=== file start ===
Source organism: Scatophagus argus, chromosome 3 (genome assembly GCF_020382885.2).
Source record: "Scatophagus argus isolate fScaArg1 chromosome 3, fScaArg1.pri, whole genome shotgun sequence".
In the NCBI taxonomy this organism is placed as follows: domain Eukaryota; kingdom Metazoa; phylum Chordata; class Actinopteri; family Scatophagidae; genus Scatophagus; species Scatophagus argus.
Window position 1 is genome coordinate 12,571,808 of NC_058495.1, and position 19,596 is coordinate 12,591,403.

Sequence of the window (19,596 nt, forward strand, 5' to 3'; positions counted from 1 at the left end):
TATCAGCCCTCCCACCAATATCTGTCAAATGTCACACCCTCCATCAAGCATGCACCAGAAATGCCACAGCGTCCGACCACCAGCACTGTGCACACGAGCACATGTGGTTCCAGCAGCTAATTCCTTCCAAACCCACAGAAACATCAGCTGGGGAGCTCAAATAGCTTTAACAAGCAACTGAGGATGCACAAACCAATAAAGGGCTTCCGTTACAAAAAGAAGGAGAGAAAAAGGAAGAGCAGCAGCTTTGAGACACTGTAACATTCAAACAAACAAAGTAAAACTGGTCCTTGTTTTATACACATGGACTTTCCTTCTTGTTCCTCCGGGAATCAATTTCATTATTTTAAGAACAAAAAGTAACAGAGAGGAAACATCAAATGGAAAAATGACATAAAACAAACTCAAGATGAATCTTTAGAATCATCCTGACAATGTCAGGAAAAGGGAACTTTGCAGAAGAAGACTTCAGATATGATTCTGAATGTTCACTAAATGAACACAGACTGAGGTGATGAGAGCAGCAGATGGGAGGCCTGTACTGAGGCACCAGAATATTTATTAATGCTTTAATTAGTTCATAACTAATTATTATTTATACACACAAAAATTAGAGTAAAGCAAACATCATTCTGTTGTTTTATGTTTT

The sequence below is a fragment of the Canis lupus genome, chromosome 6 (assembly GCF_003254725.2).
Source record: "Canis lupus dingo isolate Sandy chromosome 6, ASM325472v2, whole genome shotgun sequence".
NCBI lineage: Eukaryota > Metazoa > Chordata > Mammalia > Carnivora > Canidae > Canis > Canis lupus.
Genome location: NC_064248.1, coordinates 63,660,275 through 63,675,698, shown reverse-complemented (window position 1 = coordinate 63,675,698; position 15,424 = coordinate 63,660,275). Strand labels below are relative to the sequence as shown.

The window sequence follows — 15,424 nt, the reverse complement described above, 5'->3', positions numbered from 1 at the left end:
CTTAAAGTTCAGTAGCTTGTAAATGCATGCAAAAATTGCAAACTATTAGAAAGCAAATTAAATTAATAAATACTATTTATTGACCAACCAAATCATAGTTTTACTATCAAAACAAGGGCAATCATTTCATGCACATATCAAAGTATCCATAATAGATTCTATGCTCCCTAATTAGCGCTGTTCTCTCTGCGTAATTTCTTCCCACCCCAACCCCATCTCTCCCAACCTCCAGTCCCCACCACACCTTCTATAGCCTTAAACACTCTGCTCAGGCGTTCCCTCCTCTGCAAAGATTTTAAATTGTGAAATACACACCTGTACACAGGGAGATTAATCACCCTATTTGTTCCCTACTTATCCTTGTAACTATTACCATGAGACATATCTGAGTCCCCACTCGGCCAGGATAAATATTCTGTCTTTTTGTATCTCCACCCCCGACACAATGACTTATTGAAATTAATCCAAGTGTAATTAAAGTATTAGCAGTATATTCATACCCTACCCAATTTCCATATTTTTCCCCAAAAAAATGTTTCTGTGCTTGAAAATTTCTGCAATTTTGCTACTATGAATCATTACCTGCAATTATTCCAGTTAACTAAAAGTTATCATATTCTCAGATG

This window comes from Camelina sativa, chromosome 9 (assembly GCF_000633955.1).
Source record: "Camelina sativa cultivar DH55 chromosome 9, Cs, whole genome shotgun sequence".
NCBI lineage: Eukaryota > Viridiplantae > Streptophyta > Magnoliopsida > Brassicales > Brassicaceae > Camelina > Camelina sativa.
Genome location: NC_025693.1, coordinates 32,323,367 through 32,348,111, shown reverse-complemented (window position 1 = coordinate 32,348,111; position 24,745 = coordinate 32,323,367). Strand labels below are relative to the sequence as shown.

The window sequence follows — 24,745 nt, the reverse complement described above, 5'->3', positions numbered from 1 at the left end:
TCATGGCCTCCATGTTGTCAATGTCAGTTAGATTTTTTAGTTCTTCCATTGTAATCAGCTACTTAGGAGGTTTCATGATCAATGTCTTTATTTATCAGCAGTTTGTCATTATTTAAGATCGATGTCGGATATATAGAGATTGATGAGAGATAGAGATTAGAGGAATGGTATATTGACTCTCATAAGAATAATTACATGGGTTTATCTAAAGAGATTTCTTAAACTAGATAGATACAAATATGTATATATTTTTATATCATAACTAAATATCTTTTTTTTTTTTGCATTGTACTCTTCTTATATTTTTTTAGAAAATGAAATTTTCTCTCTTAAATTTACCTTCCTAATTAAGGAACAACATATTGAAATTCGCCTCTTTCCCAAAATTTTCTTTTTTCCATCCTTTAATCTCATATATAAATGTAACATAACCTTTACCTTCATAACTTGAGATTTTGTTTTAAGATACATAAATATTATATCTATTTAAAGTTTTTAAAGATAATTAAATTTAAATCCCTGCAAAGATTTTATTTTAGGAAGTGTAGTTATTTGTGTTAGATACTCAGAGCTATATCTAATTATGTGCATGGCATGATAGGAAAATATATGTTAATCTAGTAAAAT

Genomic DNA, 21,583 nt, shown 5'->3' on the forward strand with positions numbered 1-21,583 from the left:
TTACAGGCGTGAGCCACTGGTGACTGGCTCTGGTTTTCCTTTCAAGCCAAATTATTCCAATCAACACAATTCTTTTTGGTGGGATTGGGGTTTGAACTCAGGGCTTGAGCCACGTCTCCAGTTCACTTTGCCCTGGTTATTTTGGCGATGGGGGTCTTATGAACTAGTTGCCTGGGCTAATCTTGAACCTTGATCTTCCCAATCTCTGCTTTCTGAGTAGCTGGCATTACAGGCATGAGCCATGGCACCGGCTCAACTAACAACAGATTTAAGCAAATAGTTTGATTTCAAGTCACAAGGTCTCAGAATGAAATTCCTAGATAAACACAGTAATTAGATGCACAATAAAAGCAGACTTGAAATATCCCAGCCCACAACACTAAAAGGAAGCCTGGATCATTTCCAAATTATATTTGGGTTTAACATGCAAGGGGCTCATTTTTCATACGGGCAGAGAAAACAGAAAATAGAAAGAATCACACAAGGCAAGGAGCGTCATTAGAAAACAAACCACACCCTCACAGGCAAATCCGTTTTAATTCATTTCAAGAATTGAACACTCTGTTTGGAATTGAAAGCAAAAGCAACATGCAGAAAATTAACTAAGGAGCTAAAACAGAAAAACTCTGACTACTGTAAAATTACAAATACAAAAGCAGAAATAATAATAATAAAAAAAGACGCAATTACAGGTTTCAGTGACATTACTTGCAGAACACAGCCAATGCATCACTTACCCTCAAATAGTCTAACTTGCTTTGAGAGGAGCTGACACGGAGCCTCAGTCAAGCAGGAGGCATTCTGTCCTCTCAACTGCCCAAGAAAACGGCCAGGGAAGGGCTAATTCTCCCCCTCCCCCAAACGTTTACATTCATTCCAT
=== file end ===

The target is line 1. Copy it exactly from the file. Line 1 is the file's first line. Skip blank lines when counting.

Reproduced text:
Source organism: Scatophagus argus, chromosome 3 (genome assembly GCF_020382885.2).